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U.S. Army attacks endangered desert tortoises

By Gary Bogue
Friday, April 4th, 2008 at 6:06 am in Desert Tortoises, Ecosystem.

Army declares war on endangered reptiles to make room for war games

Scientists have begun moving the Mojave Desert’s flagship species, the desert tortoise, to make room for tank training at the Army’s Fort Irwin despite protests by conservationists.

The controversial project, billed as the largest desert tortoise move in California history, involves transferring 770 endangered reptiles from Army land to a dozen public plots overseen by the U.S. Bureau of Land Management. The Army said it needs an extra 131,000 acres to accommodate faster tanks and longer-range weapons used each month to train some 4,000 troops.

Desert tortoises are the longest-living reptiles in the Southwest with a potential life span of 100 years and can weigh up to 15 pounds. Their population has been threatened in recent years by urbanization, disease and predators including the raven.

And now by the BIGGEST threat of all — the U.S. Army.

I don’t think our state and federal governments care much for their wild citizens.

Just last week the U.S. Fish & Wildlife Service took the gray wolf off the endangered species list so Montana, Wyoming and Idaho can raise revenue by selling licenses to hunt them.

And now the U.S. Army is using tanks to move endangered reptiles out of their normal range and into a new location where they’ll be placed in jeopardy by the stressful effects of the relocation in addition to off-road vehicles and illegal dumping.

Does this mean the U.S. Army is now an official part of the local ecosystem? Do tanks eat cactus flowers?

That’s scary. /Gary


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5 Responses to “U.S. Army attacks endangered desert tortoises”

  1. laila Says:

    It’s too bad our government and so called ‘leadership’ has such failing grades at eco-stewardship. This news is very depressing, but it does not suprise me. I hope that more and more of us will participate in rallies, petitions, and will write letters and make phone calls of protest to our lacking leadership.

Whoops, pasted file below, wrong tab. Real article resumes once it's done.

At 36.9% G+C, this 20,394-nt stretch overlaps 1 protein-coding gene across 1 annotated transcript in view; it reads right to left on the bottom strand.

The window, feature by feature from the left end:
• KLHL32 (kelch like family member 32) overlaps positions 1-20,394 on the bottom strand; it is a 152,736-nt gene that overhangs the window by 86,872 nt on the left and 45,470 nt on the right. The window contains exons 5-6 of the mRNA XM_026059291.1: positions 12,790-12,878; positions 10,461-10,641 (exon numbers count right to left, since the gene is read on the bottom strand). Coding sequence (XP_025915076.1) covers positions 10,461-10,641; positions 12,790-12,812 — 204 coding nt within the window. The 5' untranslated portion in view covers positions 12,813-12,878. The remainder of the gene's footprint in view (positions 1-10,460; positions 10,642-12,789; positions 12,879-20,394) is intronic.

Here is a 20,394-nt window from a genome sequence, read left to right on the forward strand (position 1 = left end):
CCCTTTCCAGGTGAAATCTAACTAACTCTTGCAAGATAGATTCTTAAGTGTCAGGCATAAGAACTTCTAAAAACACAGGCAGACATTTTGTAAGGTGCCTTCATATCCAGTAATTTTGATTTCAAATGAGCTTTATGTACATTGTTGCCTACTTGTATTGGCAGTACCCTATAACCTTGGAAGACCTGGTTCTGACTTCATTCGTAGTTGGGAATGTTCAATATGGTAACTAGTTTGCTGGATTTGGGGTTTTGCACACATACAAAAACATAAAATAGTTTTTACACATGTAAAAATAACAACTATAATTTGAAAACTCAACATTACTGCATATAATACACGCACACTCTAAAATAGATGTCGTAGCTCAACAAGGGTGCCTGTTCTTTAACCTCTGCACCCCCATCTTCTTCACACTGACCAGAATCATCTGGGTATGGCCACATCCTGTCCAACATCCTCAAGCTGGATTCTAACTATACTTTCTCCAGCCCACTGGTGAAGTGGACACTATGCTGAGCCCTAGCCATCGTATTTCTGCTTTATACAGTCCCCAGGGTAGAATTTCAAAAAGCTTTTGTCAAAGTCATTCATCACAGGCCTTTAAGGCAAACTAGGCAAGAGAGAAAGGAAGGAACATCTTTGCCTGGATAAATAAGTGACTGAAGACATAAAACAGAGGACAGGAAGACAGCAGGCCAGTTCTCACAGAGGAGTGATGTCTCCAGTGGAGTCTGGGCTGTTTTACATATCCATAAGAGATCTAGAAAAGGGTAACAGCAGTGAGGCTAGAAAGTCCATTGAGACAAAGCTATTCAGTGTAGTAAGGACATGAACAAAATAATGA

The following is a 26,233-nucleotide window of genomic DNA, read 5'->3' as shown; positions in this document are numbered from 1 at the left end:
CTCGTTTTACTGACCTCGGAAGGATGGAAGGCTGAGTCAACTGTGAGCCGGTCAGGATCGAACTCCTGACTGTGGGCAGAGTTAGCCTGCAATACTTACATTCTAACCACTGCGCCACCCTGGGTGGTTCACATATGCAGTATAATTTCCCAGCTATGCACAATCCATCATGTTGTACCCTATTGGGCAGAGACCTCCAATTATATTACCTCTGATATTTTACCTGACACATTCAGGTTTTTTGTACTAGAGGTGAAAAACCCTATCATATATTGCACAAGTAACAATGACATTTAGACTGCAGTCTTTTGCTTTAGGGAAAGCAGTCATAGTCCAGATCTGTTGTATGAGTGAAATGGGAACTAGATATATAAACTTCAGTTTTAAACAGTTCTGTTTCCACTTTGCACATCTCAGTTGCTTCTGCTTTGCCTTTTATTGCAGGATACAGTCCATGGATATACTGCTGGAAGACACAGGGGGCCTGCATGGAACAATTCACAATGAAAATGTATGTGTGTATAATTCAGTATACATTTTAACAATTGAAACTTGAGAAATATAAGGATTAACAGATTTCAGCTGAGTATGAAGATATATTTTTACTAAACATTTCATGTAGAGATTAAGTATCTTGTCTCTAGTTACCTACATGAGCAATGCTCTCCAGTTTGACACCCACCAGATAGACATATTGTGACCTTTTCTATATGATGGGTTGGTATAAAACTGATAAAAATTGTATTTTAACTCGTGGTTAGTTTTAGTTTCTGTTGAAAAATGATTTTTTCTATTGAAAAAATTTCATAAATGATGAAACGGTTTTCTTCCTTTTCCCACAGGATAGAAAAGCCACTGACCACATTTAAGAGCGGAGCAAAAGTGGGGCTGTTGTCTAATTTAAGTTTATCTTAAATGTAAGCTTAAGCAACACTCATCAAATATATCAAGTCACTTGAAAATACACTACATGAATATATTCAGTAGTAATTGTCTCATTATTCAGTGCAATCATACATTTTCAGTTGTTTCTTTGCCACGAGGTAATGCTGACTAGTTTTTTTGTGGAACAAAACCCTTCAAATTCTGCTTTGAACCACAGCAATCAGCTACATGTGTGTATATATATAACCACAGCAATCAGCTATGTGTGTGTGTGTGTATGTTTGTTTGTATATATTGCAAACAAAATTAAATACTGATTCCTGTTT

2. lonna richmond Says:

    this is new to me. is there any thing we can do to prevent this disaster?
    thanks for shedding much needed light on this topic.

  3. Maggie Says:

    You are right Gary our governments care nothing for wildlife citizens, especially with an anti-nature President in control. Here in Marin the Golden Gate National Recreation Area wants to kill coyotes who have become habituated to humans – tourists, workers and residents have caused this problem by feeding the animals, either deliberately or through carelessness. Volunteers have spent 100’s of hours trying to educate the public and dehabituate the coyotes (none of which was reported by the Marin Independent Journal in their article). But nothing will work if the people problem isn’t solved, so the coyotes will most likely be killed and people will keep on habituating the new coyotes that take over their territory. Our tax dollars are used to fund the war in Iraq, but also the war on wildlife that goes on in this country every day!

  4. Tammy Says:

    It is a shame!!! These gentle creatures have suffered enough already. We have 80% less than we had 20 years ago. I thought endangered animals are protected. Some protection lets rip you out of your established home (while you are hibernating)and ditch you in the ghetto desert (I have been to Barstow desert) where you don’t have a burrow or anything to protect yourself from hungry wildlife during a drought. Poor little tortoises it makes me terribly upset and sick to my stomach. I joined my local California Turtle & Tortoise Chapter(CTTC)to assist in supporting this wonderful California State Reptile and I donate monthly to the Desert Tortoise Preservation Committee. I have a desert tortoise at home and I can’t imagine the suffering these poor tortoises are going through.

  5. vanessa Says:

    why do they have to kill the coyotes. they could just move the animals to another place.

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